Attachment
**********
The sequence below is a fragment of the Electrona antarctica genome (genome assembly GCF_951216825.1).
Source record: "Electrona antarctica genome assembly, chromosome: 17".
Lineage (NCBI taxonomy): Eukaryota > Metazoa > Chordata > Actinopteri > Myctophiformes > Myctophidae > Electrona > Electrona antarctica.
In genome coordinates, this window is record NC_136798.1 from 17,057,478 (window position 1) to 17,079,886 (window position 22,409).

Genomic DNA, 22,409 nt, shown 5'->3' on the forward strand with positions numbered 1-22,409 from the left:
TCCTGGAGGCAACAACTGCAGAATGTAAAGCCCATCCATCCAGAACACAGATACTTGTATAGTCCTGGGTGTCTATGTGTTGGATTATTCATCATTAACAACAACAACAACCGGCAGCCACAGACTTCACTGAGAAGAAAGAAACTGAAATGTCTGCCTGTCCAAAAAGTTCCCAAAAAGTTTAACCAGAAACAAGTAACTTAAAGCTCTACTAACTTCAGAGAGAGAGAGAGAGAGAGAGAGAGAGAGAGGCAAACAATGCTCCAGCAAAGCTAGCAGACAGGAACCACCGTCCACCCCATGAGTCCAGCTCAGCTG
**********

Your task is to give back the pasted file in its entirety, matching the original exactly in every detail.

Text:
The sequence below is a fragment of the Electrona antarctica genome (genome assembly GCF_951216825.1).
Source record: "Electrona antarctica genome assembly, chromosome: 17".
Lineage (NCBI taxonomy): Eukaryota > Metazoa > Chordata > Actinopteri > Myctophiformes > Myctophidae > Electrona > Electrona antarctica.
In genome coordinates, this window is record NC_136798.1 from 17,057,478 (window position 1) to 17,079,886 (window position 22,409).

Genomic DNA, 22,409 nt, shown 5'->3' on the forward strand with positions numbered 1-22,409 from the left:
TCCTGGAGGCAACAACTGCAGAATGTAAAGCCCATCCATCCAGAACACAGATACTTGTATAGTCCTGGGTGTCTATGTGTTGGATTATTCATCATTAACAACAACAACAACCGGCAGCCACAGACTTCACTGAGAAGAAAGAAACTGAAATGTCTGCCTGTCCAAAAAGTTCCCAAAAAGTTTAACCAGAAACAAGTAACTTAAAGCTCTACTAACTTCAGAGAGAGAGAGAGAGAGAGAGAGAGAGAGAGGCAAACAATGCTCCAGCAAAGCTAGCAGACAGGAACCACCGTCCACCCCATGAGTCCAGCTCAGCTG